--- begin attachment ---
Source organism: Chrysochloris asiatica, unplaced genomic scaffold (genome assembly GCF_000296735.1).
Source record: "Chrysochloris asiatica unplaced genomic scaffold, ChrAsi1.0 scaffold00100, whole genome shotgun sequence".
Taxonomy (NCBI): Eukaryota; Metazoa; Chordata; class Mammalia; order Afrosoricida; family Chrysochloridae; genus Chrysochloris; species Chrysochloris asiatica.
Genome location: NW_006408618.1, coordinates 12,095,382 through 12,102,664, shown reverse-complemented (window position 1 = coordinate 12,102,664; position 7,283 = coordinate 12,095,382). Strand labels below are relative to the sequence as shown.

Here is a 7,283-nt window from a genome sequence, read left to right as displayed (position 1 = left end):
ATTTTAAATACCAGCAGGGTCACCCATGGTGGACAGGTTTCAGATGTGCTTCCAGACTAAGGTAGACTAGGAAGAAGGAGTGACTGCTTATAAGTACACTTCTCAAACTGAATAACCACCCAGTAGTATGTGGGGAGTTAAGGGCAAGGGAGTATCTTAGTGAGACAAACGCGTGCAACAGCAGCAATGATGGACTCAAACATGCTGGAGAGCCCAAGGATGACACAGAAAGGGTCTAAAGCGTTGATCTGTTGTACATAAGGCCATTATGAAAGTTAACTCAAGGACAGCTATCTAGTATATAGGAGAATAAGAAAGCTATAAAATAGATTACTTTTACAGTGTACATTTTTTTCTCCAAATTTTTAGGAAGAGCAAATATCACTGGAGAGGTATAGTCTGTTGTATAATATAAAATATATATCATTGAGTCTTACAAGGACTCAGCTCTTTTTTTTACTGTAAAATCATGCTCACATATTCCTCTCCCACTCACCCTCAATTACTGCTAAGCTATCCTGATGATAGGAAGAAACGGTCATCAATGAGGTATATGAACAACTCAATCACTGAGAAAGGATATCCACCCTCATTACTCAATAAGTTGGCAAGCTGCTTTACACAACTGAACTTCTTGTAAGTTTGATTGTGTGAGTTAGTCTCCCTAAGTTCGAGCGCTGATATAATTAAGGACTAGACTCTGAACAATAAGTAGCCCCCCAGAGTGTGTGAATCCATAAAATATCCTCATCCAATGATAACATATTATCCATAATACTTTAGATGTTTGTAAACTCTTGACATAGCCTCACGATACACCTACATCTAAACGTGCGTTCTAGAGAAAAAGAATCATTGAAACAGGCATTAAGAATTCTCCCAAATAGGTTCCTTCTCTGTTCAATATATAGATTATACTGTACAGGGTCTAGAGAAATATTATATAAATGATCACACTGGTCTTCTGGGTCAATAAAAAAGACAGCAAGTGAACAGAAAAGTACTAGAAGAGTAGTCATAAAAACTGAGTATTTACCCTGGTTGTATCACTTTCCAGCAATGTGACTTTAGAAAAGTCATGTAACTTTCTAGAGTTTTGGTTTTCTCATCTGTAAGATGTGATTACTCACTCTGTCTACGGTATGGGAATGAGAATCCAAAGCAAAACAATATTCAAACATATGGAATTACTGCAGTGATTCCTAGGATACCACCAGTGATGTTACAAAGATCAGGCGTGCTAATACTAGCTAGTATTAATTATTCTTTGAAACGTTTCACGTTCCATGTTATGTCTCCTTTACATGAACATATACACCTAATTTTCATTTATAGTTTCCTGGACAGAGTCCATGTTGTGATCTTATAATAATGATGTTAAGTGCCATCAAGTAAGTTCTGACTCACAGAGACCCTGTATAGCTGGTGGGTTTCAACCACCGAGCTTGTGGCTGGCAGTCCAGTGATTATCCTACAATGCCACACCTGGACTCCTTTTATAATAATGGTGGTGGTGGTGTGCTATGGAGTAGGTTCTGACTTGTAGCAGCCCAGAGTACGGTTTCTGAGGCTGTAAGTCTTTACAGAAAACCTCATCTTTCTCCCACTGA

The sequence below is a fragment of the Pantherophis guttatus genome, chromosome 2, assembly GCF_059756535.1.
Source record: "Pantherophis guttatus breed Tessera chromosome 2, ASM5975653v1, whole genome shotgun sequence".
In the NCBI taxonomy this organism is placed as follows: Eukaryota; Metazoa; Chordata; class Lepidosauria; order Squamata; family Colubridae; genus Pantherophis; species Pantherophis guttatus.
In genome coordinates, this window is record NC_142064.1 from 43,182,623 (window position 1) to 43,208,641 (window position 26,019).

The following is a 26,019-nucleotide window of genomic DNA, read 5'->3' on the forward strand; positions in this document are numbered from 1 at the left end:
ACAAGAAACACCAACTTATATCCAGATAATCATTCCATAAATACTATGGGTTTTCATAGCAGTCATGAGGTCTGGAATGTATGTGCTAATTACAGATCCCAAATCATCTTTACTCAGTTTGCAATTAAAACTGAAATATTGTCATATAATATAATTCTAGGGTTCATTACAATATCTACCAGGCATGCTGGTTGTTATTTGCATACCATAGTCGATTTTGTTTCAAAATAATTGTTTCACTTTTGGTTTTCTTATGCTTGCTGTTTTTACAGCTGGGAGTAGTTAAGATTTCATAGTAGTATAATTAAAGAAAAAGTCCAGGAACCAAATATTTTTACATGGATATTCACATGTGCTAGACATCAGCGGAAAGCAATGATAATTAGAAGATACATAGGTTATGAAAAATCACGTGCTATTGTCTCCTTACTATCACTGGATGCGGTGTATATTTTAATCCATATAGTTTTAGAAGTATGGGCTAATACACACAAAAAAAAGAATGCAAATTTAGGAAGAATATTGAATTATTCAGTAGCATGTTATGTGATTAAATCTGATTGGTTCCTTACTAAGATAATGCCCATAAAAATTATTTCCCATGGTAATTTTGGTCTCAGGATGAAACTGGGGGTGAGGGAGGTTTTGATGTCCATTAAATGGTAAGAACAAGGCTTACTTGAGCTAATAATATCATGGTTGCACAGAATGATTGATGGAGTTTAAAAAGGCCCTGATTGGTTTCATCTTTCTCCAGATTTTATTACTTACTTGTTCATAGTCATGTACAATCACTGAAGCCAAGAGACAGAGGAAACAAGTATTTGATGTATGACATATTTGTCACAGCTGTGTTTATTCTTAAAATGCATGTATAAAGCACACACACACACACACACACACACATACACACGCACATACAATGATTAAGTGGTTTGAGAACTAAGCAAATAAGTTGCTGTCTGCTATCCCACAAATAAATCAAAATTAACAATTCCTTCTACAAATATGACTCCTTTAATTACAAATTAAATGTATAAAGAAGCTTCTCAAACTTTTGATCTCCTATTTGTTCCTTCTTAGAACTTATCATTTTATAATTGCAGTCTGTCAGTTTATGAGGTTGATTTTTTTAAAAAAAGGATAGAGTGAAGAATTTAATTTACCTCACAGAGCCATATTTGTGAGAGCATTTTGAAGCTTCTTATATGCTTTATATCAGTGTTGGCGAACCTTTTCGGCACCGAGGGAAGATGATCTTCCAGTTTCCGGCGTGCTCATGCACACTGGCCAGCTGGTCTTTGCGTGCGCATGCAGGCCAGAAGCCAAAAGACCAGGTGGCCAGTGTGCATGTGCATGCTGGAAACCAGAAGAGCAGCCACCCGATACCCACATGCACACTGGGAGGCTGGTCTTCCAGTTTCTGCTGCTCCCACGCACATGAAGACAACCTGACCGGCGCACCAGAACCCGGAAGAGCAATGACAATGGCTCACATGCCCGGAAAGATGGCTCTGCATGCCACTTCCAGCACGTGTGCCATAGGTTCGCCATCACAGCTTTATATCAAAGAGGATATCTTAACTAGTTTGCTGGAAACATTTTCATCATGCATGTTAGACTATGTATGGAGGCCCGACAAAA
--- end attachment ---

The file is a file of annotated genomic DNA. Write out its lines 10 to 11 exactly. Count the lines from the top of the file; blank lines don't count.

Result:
In genome coordinates, this window is record NC_142064.1 from 43,182,623 (window position 1) to 43,208,641 (window position 26,019).

The following is a 26,019-nucleotide window of genomic DNA, read 5'->3' on the forward strand; positions in this document are numbered from 1 at the left end: